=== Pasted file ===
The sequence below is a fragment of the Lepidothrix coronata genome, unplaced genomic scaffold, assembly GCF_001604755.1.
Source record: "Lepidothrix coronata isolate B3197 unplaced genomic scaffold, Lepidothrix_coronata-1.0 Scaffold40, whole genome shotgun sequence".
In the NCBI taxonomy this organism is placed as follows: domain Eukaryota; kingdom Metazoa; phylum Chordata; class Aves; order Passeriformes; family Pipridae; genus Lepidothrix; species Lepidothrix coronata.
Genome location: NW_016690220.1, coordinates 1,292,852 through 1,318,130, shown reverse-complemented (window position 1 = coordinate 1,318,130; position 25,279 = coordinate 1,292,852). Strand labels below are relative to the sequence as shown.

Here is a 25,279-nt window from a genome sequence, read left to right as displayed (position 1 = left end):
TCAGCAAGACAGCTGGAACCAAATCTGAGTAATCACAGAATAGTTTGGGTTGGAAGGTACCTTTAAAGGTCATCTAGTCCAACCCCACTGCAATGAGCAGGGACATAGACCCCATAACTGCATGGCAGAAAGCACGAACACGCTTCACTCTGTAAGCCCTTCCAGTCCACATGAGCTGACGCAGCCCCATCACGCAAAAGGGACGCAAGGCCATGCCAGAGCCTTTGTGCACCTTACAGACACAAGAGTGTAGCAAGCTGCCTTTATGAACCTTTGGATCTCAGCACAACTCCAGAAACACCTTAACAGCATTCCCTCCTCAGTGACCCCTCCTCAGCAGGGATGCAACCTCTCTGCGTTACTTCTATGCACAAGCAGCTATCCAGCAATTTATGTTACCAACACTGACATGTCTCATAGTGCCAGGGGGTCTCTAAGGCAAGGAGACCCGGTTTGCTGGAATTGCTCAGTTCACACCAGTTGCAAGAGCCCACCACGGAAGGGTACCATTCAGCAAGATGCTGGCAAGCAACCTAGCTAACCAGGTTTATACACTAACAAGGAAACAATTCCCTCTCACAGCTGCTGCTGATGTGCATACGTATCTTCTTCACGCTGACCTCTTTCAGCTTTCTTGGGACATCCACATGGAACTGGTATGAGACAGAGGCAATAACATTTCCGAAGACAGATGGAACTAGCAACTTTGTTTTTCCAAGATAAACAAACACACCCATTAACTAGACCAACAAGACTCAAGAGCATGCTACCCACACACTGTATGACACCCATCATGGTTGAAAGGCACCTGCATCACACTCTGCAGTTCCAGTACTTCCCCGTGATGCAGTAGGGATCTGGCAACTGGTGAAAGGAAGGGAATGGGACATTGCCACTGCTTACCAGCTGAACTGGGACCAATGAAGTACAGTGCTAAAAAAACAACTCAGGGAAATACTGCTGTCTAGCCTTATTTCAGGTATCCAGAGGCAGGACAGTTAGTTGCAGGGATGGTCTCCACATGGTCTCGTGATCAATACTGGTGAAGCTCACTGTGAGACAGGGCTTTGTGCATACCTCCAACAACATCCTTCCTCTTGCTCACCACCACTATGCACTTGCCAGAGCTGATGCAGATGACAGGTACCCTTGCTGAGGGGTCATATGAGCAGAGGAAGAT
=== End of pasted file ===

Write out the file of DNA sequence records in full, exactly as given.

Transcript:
The sequence below is a fragment of the Lepidothrix coronata genome, unplaced genomic scaffold, assembly GCF_001604755.1.
Source record: "Lepidothrix coronata isolate B3197 unplaced genomic scaffold, Lepidothrix_coronata-1.0 Scaffold40, whole genome shotgun sequence".
In the NCBI taxonomy this organism is placed as follows: domain Eukaryota; kingdom Metazoa; phylum Chordata; class Aves; order Passeriformes; family Pipridae; genus Lepidothrix; species Lepidothrix coronata.
Genome location: NW_016690220.1, coordinates 1,292,852 through 1,318,130, shown reverse-complemented (window position 1 = coordinate 1,318,130; position 25,279 = coordinate 1,292,852). Strand labels below are relative to the sequence as shown.

Here is a 25,279-nt window from a genome sequence, read left to right as displayed (position 1 = left end):
TCAGCAAGACAGCTGGAACCAAATCTGAGTAATCACAGAATAGTTTGGGTTGGAAGGTACCTTTAAAGGTCATCTAGTCCAACCCCACTGCAATGAGCAGGGACATAGACCCCATAACTGCATGGCAGAAAGCACGAACACGCTTCACTCTGTAAGCCCTTCCAGTCCACATGAGCTGACGCAGCCCCATCACGCAAAAGGGACGCAAGGCCATGCCAGAGCCTTTGTGCACCTTACAGACACAAGAGTGTAGCAAGCTGCCTTTATGAACCTTTGGATCTCAGCACAACTCCAGAAACACCTTAACAGCATTCCCTCCTCAGTGACCCCTCCTCAGCAGGGATGCAACCTCTCTGCGTTACTTCTATGCACAAGCAGCTATCCAGCAATTTATGTTACCAACACTGACATGTCTCATAGTGCCAGGGGGTCTCTAAGGCAAGGAGACCCGGTTTGCTGGAATTGCTCAGTTCACACCAGTTGCAAGAGCCCACCACGGAAGGGTACCATTCAGCAAGATGCTGGCAAGCAACCTAGCTAACCAGGTTTATACACTAACAAGGAAACAATTCCCTCTCACAGCTGCTGCTGATGTGCATACGTATCTTCTTCACGCTGACCTCTTTCAGCTTTCTTGGGACATCCACATGGAACTGGTATGAGACAGAGGCAATAACATTTCCGAAGACAGATGGAACTAGCAACTTTGTTTTTCCAAGATAAACAAACACACCCATTAACTAGACCAACAAGACTCAAGAGCATGCTACCCACACACTGTATGACACCCATCATGGTTGAAAGGCACCTGCATCACACTCTGCAGTTCCAGTACTTCCCCGTGATGCAGTAGGGATCTGGCAACTGGTGAAAGGAAGGGAATGGGACATTGCCACTGCTTACCAGCTGAACTGGGACCAATGAAGTACAGTGCTAAAAAAACAACTCAGGGAAATACTGCTGTCTAGCCTTATTTCAGGTATCCAGAGGCAGGACAGTTAGTTGCAGGGATGGTCTCCACATGGTCTCGTGATCAATACTGGTGAAGCTCACTGTGAGACAGGGCTTTGTGCATACCTCCAACAACATCCTTCCTCTTGCTCACCACCACTATGCACTTGCCAGAGCTGATGCAGATGACAGGTACCCTTGCTGAGGGGTCATATGAGCAGAGGAAGAT